Wesley, John - Sermon 3 - Awake, Thou That Sleepest
Type of Spiritual Experience
A description of the experience
The Sermons of John Wesley - Sermon 3- extract only
Awake, Thou That Sleepest
Preached on Sunday April 4, 1742, before the University of Oxford, by the Rev. Charles Wesley, M.A. student of Christ-Church
"Awake, thou that sleepest, and arise from the dead, and Christ shall give thee light." Eph. 5:14.
In discoursing on these words, I shall, with the help of God, --
- First. Describe the sleepers, to whom they are spoken:
- Secondly. Enforce the exhortation, "Awake, thou that sleepest, and arise from the dead:" And,
- Thirdly. Explain the promise made to such as do awake and arise: "Christ shall give thee light."
I. 1. And first, as to the sleepers here spoken to. By sleep is signified the natural state of man; that deep sleep of the soul, into which the sin of Adam hath cast all who spring from his loins: That supineness, indolence, and stupidity, that insensibility of his real condition, wherein every man comes Into the world, and continues till the voice of God awakes him.
2. Now, "they that sleep, sleep in the night." The state of nature is a state of utter darkness; a state wherein "darkness covers the earth, and gross darkness the people." The poor unawakened sinner, how much knowledge soever he may have as to other things, has no knowledge of himself: in this respect "he knoweth nothing yet as he ought to know." he knows not that he is a fallen spirit, whose only business in the present world, is to recover from his fall, to regain that image of God wherein he was created. he sees no necessity for the one thing needful, even that inward universal change, that "birth from above," figured out by baptism, which is the beginning of that total renovation. that sanctification of spirit, soul, and body, "without which no man shall see the Lord."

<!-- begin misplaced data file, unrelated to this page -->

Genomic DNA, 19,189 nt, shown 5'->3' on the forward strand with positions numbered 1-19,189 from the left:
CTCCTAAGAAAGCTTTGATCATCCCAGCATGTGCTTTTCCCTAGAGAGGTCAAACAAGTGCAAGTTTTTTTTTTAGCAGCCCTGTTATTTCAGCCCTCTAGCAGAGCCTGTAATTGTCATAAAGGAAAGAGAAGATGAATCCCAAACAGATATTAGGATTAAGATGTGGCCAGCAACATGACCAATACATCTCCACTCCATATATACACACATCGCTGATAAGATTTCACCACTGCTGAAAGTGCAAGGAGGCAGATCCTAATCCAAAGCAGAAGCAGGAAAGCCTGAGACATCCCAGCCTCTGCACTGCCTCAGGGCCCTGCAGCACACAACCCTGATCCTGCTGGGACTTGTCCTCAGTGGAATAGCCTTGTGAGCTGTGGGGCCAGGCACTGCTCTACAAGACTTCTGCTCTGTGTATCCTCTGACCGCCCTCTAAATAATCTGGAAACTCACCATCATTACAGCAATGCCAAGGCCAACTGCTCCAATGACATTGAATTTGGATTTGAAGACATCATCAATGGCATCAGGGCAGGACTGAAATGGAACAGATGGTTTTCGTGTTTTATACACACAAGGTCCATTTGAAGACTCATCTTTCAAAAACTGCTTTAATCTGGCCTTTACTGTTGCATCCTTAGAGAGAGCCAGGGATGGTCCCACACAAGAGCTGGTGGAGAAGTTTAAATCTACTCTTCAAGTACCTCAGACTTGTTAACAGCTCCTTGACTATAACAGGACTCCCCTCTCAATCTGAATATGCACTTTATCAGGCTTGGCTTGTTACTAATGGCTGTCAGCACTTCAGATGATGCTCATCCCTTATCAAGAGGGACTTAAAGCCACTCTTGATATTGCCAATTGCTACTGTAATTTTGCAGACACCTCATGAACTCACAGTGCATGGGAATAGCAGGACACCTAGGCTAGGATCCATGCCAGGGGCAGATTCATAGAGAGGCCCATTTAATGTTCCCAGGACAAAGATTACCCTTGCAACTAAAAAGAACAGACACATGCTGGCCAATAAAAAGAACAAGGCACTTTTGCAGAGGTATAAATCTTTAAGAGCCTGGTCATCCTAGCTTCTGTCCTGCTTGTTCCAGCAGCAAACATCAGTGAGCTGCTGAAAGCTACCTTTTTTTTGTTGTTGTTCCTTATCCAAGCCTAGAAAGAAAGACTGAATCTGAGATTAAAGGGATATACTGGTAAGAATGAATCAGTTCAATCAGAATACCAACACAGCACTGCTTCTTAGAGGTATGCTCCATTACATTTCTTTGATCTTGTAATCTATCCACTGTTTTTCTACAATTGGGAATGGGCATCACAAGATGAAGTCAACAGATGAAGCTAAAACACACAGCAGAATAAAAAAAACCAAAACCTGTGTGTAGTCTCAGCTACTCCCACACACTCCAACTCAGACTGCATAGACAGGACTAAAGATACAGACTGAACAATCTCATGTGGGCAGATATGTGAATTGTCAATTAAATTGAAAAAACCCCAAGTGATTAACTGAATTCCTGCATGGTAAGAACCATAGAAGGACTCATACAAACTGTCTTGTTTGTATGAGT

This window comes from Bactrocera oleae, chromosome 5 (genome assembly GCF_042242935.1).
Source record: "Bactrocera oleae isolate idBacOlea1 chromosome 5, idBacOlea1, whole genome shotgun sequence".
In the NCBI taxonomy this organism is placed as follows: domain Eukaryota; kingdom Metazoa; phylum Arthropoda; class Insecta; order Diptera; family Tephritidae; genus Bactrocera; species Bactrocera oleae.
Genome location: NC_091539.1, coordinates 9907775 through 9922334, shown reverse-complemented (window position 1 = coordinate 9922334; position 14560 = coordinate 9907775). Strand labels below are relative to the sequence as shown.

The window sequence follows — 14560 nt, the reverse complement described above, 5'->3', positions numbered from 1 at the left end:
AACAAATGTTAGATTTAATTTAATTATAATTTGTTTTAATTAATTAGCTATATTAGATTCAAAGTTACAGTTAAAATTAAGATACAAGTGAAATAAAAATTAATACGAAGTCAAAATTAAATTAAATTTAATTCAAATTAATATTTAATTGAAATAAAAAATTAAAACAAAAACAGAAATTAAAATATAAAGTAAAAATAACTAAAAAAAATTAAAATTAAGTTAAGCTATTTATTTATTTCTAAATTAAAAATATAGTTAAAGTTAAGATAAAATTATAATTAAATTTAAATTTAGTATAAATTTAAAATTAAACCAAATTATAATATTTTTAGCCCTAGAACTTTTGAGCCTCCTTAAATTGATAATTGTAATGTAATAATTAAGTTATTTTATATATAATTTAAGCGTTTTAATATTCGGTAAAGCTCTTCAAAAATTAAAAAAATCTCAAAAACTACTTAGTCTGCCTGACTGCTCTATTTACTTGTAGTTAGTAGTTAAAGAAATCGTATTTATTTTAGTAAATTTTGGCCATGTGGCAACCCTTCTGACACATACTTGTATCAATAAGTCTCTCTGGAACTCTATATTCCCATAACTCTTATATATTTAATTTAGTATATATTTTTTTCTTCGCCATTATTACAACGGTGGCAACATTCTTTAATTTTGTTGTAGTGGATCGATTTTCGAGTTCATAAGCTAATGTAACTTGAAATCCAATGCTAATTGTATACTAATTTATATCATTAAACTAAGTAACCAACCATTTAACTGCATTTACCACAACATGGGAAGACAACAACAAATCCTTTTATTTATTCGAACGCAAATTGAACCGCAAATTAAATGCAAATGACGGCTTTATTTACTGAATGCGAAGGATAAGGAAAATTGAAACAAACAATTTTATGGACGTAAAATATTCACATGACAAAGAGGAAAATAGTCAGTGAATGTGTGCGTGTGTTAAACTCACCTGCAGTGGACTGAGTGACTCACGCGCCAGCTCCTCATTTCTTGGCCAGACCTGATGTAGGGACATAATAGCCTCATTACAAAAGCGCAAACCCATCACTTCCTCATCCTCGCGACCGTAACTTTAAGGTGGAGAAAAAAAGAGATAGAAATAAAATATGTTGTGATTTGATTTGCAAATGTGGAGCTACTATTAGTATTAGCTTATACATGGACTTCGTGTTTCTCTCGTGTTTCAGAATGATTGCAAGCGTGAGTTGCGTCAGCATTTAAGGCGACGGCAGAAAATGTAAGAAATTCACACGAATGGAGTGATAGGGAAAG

3. Full of all diseases as he is, he fancies himself in perfect health. Fast bound in misery and iron, he dreams that he is at liberty. he says, "Peace! Peace!" while the devil, as "a strong, man armed," is in full possession of his soul. he sleeps on still and takes his rest, though hell is moved from beneath to meet him; though the pit from whence there is no return hath opened its mouth to swallow him up. A fire is kindled around him, yet he knoweth it not; yea, it burns him, yet he lays it not to heart.
4. By one who sleeps, we are, therefore, to understand (and would to God we might all understand it!) a sinner satisfied in his sins; contented to remain in his fallen state, to live and die without the image of God; one who is ignorant both of his disease, and of the only remedy for it; one who never was warned, or never regarded the warning voice of God, "to flee from the wrath to come;" one that never yet saw he was in danger of hell-fire, or cried out in the earnestness of his soul, "What must I do to be saved"
5. If this sleeper be not outwardly vicious, his sleep is usually the deepest of all: whether he be of the Laodicean spirit, "neither cold nor hot," but a quiet, rational, inoffensive, good-natured professor of the religion of his fathers; or whether he be zealous and orthodox, and, "after the most straitest sect of our religion," live "a Pharisee;" that is, according to the scriptural account, one that justifies himself; one that labours to establish his own righteousness, as the ground of his acceptance with God...............